Three Important Life Lessons

Three Important Life Lessons

What we learn when we are young can follow us for the rest of our lives.

In my last post on Managing Confinement, I wrote about balancing homeschooling kids with other responsibilities. I alluded to the fact that I would like to teach my kids life lessons to help them in the future. The time in confinement has allowed me to really reflect on this and I feel these 3 areas are particularly important:

  1. Family Values: I think it is important to teach kids what values we feel are important as a family and to demonstrate this to them as much as possible through our actions. And when we fall short of those values, apologizing to our kids is equally important in demonstrating humility.
  2. Work Ethic: There are days when it would be so much easier to simply let the kids do whatever they want. But ultimately, they do need guidance and the ability to develop a strong work ethic that will allow them to develop into responsible and dependable adults. For us at this stage, this simply involves the kids taking responsibility for their school work as much as possible, helping out around the house and keeping their rooms in order.
  3. IMG_0958Financial Responsibility: It’s never too early to start teaching kids about how to manage finances responsibly. This is an area I did not really know how to impart to my kids however after reading various sources, we came up with a plan that we feel is right for our family and which the kids are on board with. There are of course many schools of thought on this with a multitude of approaches. For us, the kids will obtain an allowance once a month in return for helping out with chores around the house. We suggested that for now, they divide the money up equally in 3 jars: Savings, Spending and Giving. If there is something they would like to have outside of their usual needs, birthday and Christmas gifts, they will have to save up for it. I’m hoping that this will teach them about the concept of saving, delayed gratification as well as generosity.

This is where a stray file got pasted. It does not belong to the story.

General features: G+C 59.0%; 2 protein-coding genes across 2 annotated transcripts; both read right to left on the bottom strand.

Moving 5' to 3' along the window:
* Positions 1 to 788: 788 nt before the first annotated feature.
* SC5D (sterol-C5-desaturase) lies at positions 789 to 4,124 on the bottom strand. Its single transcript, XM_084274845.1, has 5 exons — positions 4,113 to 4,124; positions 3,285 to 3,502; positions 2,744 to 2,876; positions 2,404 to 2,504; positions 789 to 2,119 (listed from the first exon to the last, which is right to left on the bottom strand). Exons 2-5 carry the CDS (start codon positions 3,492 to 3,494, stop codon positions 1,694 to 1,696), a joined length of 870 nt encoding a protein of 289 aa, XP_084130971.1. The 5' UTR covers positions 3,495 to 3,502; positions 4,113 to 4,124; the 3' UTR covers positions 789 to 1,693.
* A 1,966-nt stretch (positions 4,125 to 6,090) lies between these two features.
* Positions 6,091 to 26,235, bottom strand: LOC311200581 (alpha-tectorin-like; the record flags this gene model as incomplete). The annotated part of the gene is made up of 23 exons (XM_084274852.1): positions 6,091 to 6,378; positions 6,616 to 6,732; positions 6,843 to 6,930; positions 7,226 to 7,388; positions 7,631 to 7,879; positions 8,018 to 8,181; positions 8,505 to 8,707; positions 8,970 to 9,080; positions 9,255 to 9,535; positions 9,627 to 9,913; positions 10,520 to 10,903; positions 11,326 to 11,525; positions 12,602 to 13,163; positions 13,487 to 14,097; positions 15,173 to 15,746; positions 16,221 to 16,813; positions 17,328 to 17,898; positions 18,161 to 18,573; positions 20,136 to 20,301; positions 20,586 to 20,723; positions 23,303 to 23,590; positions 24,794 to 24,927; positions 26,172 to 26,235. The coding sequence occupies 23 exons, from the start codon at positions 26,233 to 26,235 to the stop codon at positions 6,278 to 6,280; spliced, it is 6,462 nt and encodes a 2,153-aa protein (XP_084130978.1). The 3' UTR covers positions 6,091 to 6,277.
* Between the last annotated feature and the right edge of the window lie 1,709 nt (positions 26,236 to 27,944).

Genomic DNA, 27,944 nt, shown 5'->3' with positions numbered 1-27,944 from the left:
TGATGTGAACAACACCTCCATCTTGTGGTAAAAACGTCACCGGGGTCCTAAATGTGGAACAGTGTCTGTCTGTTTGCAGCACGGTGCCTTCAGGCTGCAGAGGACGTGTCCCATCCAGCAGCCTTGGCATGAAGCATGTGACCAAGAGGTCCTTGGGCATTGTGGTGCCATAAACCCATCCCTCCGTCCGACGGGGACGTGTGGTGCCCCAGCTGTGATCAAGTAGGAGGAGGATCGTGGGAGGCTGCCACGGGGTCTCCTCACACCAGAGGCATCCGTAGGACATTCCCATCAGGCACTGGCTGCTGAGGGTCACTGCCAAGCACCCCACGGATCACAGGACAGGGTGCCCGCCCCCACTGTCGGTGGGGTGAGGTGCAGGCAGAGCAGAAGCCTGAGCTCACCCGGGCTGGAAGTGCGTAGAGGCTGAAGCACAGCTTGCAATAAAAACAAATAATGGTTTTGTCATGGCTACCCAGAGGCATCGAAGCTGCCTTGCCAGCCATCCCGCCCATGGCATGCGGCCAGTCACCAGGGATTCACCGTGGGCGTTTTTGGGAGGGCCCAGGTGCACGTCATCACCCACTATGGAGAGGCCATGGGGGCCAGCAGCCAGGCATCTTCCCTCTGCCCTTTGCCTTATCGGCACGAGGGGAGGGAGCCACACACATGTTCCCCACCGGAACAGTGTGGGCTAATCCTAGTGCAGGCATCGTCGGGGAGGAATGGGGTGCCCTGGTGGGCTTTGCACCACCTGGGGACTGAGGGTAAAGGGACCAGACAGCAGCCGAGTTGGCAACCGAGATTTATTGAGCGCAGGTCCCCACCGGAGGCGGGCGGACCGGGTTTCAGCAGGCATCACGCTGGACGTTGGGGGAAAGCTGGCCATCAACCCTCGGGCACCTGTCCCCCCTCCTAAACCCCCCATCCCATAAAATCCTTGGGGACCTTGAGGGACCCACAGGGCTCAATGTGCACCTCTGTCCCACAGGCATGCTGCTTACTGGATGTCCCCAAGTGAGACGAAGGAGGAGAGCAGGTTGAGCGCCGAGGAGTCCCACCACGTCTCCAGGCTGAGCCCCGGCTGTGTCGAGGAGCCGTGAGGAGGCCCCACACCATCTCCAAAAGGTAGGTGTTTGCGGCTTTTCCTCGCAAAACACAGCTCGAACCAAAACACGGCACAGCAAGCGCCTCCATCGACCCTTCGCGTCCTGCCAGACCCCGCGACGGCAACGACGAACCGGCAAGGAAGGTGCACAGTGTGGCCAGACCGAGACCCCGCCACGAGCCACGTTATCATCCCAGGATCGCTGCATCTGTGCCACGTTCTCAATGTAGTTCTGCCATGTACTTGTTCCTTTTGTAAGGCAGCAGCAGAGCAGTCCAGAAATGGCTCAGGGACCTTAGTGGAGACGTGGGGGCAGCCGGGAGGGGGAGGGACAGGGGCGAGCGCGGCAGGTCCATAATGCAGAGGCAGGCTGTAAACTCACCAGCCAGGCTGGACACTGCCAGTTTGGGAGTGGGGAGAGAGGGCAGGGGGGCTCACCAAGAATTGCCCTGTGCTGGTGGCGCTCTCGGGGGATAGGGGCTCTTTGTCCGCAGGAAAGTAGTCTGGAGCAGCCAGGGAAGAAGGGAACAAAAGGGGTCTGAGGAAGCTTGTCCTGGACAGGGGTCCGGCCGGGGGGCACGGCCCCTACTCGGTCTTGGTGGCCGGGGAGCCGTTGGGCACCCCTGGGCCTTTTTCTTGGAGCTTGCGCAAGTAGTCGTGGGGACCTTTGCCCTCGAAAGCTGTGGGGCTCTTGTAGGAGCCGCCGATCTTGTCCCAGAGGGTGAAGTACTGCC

Further reading: I just finished reading this book which I feel is useful in guiding parents about what life skills to teach kids and would be a good read for adolescents (currently free on Amazon Kindle so grab it while you can!)

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Managing Confinement

Managing Confinement

How are you managing confinement so far?

As an introvert, I have generally been fine with spending so much time at home although I do certainly miss my extended family and friends as well as our usual social activities. Regardless of personality type, being confined to one’s home certainly has its pros and cons. As a mother of two young ones aged 8 and 6 years old, I have been trying to balance homeschooling while attempting to study for my first medical licensing exam. Now that it’s been a little over a month since schools and universities closed, I have found a basic approach that seems to be working well and so I wanted to share this with you (particularly parents with young kids):

Let this be a unique and positive learning experience for your kids

While attempting to home-school my children, I have been reminded that kids learn in different ways and that they can learn from many things, not just structured worksheets at the table. I made the decision that I would like my kids to learn in a natural and non-stressful way so that they can develop a positive attitude towards learning in general.